Our fast moving society has made it, that we are acquainted almost daily with a feeling of stress and anxiety. Some days can start out so fast, that we almost don’t have time to put on shoes before going out the door. Imagine that scenario, being so stressed you had to walk around town barefoot, that would just be crazy, right?
Binthabath is a monks daily alms round. Starting 7am I would walk the streets of Bangkok barefoot, giving blessings in return for food. Government officials, children, elderly and students alike would wait patiently to donate a small meals and in return receive a prayer of good luck to then go on with their day.
Needless to say, before becoming a monk, I was first-world indoctrinated and spoiled, with a passion for leather shoes and suits — in all its aspects monkshood hit me like a reality check. And as if shaving off your eyebrows and hair wasn’t radical enough, I now needed to ask for food in exchange of Palí chants, while walking barefoot around Bangkok, at times stepping on what you’d hope was a soggy wet newspaper. Easy to say the first time I heard that this was a part of my daily routine as a monk, I panicked. Suddenly waking up early was not the hardest part of the day.
Anxiety attacks is a hormone cocktail — and we’re talking ‘double shots’
Being pushed beyond your comfort zone activates the amygdala, the fear center of the brain. When the amygdala is activated the stress hormone, cortisol, hits us with anxiety resulting in symptoms of sweaty palms, increased heart-rate, cold sweats etc. We turn to our instincts and let adrenaline fuel our behavior. Sounds familiar? You’ve probably been in such a situation at one point (or more) in your life.
Our ego is what leads us to believe we are in control, but when we feel uncertain the ego breaks down systematically with the increase of mental discomfort — if we stick with the ego, we sink with the ego. For me Binthabath became the greatest test of letting go of my ego and instead ride the wave of uncertainty. In uncertain situations, should you manage calm the body, then the mind follows troop. The best way of doing so is seize control of the breath, and put full focus on your inhale and exhale cycle.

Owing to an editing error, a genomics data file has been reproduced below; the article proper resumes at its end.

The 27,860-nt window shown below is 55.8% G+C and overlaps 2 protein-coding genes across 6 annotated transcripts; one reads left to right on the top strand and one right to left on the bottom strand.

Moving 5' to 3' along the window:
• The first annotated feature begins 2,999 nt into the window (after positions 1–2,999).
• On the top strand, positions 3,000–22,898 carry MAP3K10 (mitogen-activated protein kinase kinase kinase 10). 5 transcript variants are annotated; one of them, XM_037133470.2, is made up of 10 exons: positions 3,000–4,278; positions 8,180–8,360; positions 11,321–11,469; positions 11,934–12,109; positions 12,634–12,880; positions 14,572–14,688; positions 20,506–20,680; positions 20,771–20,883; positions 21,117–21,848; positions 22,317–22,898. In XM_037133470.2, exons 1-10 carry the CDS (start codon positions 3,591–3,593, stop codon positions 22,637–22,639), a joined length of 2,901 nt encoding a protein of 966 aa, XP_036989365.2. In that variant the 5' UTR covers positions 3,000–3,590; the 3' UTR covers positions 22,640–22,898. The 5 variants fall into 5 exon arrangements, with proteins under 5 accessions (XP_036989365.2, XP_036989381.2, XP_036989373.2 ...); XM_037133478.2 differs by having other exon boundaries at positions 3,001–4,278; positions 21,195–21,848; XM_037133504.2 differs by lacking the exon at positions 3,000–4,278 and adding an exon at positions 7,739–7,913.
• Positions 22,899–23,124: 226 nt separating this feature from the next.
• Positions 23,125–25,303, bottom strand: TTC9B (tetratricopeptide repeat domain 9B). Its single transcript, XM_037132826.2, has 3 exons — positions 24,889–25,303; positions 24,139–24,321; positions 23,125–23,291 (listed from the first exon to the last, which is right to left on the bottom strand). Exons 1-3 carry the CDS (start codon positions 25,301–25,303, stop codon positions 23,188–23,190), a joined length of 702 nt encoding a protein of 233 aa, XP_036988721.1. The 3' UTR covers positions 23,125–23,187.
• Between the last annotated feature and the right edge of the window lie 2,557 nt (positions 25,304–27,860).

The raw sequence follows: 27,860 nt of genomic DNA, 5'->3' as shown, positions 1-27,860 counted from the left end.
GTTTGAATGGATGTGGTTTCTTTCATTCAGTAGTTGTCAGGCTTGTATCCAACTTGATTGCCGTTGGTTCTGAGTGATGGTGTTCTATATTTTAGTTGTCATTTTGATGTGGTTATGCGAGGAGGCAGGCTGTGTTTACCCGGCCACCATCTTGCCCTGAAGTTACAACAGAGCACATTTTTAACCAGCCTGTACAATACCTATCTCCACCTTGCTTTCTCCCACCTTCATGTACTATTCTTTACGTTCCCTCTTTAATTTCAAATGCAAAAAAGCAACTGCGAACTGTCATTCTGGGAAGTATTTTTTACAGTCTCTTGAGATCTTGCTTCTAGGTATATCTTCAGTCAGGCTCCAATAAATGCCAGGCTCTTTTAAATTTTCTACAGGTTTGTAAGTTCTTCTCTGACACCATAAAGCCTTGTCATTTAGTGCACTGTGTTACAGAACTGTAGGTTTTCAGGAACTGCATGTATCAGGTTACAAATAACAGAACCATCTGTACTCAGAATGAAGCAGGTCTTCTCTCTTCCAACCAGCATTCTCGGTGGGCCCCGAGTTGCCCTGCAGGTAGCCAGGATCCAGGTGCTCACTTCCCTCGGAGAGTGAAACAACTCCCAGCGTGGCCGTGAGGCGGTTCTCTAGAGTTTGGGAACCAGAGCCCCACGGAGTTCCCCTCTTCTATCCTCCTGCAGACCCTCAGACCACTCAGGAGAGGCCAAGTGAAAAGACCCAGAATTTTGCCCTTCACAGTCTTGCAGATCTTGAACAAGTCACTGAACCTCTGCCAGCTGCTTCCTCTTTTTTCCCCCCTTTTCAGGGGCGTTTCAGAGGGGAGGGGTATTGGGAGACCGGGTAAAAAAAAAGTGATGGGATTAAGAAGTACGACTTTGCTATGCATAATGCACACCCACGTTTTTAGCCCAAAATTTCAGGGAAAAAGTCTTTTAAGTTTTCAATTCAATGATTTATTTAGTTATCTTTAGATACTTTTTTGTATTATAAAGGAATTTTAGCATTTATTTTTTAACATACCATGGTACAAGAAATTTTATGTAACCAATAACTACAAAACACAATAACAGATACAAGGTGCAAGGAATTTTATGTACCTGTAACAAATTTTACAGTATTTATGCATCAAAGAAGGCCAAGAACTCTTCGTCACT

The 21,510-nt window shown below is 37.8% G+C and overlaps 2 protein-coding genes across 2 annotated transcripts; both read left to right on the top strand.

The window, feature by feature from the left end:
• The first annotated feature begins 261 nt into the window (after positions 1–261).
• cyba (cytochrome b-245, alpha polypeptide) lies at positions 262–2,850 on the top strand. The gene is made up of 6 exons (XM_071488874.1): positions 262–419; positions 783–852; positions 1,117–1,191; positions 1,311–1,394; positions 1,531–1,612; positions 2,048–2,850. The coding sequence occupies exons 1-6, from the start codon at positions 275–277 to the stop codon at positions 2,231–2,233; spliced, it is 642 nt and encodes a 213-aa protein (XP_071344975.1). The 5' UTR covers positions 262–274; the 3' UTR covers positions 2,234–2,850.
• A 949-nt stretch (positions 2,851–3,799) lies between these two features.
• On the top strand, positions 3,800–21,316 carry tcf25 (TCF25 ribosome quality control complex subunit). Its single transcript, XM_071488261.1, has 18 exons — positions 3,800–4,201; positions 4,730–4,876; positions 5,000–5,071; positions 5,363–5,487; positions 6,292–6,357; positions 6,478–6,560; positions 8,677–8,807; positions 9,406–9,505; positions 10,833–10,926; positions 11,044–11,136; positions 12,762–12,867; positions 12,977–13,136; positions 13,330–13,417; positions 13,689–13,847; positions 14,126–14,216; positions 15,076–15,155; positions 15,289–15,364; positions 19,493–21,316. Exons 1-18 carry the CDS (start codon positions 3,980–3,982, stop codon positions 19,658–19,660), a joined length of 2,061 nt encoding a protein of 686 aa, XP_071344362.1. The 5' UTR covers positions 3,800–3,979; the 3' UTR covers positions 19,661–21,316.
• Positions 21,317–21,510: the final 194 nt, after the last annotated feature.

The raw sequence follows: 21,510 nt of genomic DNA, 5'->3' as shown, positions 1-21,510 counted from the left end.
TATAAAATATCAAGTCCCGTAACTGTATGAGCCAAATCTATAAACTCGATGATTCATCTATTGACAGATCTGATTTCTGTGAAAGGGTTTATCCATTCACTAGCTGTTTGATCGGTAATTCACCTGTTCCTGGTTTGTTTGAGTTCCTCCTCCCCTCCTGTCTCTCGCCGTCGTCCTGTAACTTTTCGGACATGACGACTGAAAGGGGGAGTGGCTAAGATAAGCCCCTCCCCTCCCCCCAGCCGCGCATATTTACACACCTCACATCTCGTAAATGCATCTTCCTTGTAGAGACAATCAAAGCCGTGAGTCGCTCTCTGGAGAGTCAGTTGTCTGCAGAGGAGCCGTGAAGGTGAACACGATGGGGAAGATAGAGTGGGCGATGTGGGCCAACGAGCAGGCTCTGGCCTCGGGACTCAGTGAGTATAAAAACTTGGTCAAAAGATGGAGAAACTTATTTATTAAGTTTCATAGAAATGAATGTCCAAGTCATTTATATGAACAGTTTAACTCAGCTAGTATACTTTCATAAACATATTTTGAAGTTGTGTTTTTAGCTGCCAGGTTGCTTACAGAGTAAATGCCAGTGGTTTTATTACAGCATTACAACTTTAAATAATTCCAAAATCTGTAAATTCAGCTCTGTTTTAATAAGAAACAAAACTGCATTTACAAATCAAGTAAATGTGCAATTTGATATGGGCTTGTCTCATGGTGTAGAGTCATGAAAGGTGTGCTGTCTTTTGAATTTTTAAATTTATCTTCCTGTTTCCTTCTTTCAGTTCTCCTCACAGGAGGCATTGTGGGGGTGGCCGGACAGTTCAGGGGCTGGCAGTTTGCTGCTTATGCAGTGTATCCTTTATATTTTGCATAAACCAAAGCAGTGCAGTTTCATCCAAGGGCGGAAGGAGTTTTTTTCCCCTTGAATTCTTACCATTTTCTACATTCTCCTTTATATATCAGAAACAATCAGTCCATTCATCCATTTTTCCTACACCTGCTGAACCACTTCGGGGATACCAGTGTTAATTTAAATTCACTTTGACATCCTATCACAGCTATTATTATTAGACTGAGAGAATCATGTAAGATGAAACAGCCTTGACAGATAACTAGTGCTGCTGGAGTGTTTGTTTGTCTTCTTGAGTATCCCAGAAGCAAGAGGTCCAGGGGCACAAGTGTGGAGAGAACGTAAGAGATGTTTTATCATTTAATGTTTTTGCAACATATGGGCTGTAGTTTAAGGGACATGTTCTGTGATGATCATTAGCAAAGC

Uncertainty builds discomfort up like a wave
— embrace it, ride it
What happens when doing so is an experiential transformation. Going from pure uncertainty and discomfort the alms round turned to an experience of humbleness and awareness. I would put enormous focus into the act, staying aware of reactions, wishes and pleas from the folks on the street. I felt humbled and honored to be able to provide something so simple as words. Sure walking barefoot kept being something that was uncomfortable, but served as a great reminder of the level of comfort we are fortunate to have in Denmark.
So next time you feel the alarming rush of uncertainty, stick with your breath, let ego be, embrace humbleness and stay aware. And if it still feels uncomfortable, it’s ok, sometimes we need to take a stroll, barefoot, through life.
Alexander Avanth is a ordained Buddhist monk from the Kunnathi Temple in Thailand and holds an academic background in neuroscience and business innovation. He works daily as a Future Education Specialist at Dare Disruptmapping how the development of exponential technology impacts the way we live and learn. In addition he is chairman and co-founder of Hold Danmark a startup that strives to bring awareness on the consequences of technology and digital addiction in the 21st century.
The viewpoints expressed in this article are his alone.